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Romney Calls Mandate A Tax, Throws Fehrnstrom Under The Bus

Romney Calls Mandate a Tax, Throws Fehrnstrom Under the Bus
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More silliness from the gang that couldn't shoot straight. One assumes that because of the holiday they'll think no one will notice their bizarre messaging inconsistencies.

(CBS News) Two days after his top adviser insisted otherwise, Mitt Romney on Wednesday told CBS News chief political correspondent Jan Crawford that President Obama's individual mandate - upheld last week by the Supreme Court - is "a tax."

"The Supreme Court has spoken, and while I agreed with the dissent, that's taken over by the fact that the majority of the court said it's a tax, and therefore it is a tax. They have spoken. There's no way around that," the presumptive GOP presidential nominee told Crawford in an exclusive interview, referring to the court's 5-4 ruling that largely upheld the president's signature health care law, with the individual mandate as a tax.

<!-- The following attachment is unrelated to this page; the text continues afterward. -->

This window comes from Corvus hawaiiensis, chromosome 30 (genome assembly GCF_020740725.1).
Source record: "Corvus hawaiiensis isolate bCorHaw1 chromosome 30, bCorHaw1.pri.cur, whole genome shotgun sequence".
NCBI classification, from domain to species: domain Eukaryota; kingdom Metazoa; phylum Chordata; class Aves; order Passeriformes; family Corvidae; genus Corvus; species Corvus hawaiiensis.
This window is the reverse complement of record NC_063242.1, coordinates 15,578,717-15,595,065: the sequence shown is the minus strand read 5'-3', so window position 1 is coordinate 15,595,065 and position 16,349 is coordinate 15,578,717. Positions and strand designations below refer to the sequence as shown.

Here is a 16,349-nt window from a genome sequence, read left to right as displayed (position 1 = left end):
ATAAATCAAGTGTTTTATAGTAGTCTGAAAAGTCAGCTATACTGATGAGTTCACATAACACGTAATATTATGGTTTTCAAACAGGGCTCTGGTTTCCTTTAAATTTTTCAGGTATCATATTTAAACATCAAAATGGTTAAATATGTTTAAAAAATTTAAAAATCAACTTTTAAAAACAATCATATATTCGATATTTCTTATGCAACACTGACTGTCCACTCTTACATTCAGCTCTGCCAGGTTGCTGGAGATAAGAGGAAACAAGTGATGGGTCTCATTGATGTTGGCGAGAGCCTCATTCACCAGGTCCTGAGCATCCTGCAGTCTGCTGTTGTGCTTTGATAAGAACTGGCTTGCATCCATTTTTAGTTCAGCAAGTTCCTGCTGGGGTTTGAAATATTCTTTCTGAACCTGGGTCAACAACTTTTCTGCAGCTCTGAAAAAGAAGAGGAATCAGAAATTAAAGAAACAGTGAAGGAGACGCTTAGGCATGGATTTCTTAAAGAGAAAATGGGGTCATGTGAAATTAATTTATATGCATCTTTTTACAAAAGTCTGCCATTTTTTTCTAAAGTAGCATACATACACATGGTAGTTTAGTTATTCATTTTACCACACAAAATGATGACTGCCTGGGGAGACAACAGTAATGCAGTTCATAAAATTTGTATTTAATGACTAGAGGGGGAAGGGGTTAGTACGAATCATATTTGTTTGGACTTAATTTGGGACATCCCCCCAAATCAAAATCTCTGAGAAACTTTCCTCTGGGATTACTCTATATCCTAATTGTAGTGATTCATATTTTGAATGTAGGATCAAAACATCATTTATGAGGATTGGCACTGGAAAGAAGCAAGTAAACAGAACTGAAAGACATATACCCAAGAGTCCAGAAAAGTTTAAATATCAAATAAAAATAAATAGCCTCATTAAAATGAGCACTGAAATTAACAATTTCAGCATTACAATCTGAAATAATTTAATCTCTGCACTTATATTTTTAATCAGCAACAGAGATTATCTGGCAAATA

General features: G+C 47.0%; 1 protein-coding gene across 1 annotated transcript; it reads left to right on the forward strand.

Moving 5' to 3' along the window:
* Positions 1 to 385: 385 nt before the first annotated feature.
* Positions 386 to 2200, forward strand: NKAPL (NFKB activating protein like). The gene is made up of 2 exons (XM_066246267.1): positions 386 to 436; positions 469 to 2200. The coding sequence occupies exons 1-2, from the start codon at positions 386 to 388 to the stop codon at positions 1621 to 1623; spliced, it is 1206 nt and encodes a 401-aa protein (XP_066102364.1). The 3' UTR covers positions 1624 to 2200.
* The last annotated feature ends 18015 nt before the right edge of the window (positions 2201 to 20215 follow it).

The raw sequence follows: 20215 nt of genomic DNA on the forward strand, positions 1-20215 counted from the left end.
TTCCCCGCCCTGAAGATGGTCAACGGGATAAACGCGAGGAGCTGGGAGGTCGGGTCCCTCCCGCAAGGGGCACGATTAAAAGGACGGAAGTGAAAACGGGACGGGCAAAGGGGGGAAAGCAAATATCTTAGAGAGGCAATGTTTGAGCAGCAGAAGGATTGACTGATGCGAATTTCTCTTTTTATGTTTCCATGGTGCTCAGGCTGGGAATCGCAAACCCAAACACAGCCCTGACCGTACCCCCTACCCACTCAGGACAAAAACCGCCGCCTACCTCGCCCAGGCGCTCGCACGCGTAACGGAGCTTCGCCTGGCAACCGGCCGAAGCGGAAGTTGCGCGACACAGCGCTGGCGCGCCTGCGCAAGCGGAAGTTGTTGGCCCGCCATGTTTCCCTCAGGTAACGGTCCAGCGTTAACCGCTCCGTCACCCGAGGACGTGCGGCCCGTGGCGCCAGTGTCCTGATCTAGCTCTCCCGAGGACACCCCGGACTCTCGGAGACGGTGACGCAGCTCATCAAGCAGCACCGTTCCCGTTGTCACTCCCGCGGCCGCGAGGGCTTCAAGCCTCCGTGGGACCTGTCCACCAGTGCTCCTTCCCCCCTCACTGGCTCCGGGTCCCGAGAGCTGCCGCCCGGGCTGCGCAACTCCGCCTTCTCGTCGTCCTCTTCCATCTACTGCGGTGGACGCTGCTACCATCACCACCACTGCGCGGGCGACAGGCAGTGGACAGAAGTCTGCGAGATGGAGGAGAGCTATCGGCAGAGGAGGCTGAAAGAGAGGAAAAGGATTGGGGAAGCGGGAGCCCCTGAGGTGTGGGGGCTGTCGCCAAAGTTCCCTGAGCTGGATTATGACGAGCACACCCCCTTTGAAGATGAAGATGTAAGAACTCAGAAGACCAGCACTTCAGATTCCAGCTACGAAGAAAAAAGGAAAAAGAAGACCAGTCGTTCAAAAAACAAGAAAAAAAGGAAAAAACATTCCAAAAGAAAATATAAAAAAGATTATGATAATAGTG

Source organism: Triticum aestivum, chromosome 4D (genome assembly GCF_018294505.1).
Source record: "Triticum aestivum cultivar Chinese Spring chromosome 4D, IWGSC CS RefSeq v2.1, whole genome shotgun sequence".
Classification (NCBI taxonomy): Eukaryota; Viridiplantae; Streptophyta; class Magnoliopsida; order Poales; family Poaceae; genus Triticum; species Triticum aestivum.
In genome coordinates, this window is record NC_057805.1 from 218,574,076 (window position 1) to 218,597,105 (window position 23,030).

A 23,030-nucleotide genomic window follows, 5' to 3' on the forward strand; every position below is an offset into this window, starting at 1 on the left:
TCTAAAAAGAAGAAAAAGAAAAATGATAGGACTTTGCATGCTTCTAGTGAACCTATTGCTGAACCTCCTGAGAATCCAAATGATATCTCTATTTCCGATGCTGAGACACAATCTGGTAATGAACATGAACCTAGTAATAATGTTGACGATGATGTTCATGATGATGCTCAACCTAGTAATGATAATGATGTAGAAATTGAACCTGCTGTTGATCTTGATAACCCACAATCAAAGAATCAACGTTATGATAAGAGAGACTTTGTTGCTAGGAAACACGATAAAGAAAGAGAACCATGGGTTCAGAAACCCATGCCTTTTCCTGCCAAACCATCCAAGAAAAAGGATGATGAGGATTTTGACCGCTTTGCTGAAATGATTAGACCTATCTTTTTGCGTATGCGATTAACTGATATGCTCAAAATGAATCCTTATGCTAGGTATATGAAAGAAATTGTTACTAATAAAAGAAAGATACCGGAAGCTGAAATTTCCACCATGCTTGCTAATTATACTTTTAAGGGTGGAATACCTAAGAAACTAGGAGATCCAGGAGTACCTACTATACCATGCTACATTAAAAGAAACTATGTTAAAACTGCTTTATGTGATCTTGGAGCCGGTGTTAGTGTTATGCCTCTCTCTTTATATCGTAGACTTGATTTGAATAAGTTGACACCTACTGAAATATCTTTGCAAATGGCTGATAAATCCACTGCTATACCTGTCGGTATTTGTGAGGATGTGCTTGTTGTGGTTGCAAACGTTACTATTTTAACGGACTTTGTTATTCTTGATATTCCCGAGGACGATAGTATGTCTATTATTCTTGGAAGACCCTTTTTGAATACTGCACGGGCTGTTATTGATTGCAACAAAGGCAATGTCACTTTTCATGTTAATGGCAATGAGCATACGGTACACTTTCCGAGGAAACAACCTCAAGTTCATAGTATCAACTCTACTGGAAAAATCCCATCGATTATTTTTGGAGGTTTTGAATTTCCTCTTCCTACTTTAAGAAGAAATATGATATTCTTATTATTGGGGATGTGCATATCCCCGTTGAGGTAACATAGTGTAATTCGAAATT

"I said that I agreed with the dissent, and the dissent made it very clear that they felt it was unconstitutional," Romney continued. "But the dissent lost - it's in the minority."

The individual mandate is uniquely problematic for Romney, whose health care legislation as Massachusetts governor also included a mandate. But as an anti-tax increase candidate, Romney has relied on the argument that at the state level, governors can tax on mandate under "police powers" - a fact that Supreme Court chief justice John Roberts noted in his opinion.

Still, Romney's remarks contradict a backpedaling maneuver Monday by his senior adviser Eric Fehrnstrom. After the campaign had initially hopped aboard with critics saying the court's ruling indicated the health care law is a massive tax increase on Americans, Fehrnstrom - no doubt eyeing potential backlash relating to Romney's own past mandate - told MSNBC that Romney "agreed with the dissent written by Justice Scalia which very clearly stated that the mandate was not a tax."

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